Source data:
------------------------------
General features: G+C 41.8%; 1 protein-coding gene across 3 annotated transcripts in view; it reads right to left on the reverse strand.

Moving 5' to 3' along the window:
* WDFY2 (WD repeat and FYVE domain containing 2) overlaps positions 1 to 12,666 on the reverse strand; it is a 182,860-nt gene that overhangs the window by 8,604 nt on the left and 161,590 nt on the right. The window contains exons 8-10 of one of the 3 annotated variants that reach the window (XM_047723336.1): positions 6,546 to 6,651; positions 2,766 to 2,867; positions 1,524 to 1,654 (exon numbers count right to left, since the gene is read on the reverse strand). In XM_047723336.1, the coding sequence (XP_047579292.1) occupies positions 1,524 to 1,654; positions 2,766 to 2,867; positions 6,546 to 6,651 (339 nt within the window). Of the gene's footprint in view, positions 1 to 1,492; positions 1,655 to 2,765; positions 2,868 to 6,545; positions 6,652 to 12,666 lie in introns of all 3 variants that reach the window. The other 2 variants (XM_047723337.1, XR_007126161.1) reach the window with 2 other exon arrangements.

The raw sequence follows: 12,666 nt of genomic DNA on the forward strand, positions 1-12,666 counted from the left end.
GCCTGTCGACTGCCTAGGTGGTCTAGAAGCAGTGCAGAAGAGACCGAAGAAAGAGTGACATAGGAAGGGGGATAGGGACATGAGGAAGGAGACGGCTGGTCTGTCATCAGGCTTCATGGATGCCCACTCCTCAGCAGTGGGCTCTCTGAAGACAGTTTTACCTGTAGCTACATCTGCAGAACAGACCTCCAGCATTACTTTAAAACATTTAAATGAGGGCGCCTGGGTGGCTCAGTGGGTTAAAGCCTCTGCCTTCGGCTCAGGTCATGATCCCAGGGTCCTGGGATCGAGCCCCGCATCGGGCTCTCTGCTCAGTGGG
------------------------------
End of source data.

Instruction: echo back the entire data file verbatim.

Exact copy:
General features: G+C 41.8%; 1 protein-coding gene across 3 annotated transcripts in view; it reads right to left on the reverse strand.

Moving 5' to 3' along the window:
* WDFY2 (WD repeat and FYVE domain containing 2) overlaps positions 1 to 12,666 on the reverse strand; it is a 182,860-nt gene that overhangs the window by 8,604 nt on the left and 161,590 nt on the right. The window contains exons 8-10 of one of the 3 annotated variants that reach the window (XM_047723336.1): positions 6,546 to 6,651; positions 2,766 to 2,867; positions 1,524 to 1,654 (exon numbers count right to left, since the gene is read on the reverse strand). In XM_047723336.1, the coding sequence (XP_047579292.1) occupies positions 1,524 to 1,654; positions 2,766 to 2,867; positions 6,546 to 6,651 (339 nt within the window). Of the gene's footprint in view, positions 1 to 1,492; positions 1,655 to 2,765; positions 2,868 to 6,545; positions 6,652 to 12,666 lie in introns of all 3 variants that reach the window. The other 2 variants (XM_047723337.1, XR_007126161.1) reach the window with 2 other exon arrangements.

The raw sequence follows: 12,666 nt of genomic DNA on the forward strand, positions 1-12,666 counted from the left end.
GCCTGTCGACTGCCTAGGTGGTCTAGAAGCAGTGCAGAAGAGACCGAAGAAAGAGTGACATAGGAAGGGGGATAGGGACATGAGGAAGGAGACGGCTGGTCTGTCATCAGGCTTCATGGATGCCCACTCCTCAGCAGTGGGCTCTCTGAAGACAGTTTTACCTGTAGCTACATCTGCAGAACAGACCTCCAGCATTACTTTAAAACATTTAAATGAGGGCGCCTGGGTGGCTCAGTGGGTTAAAGCCTCTGCCTTCGGCTCAGGTCATGATCCCAGGGTCCTGGGATCGAGCCCCGCATCGGGCTCTCTGCTCAGTGGG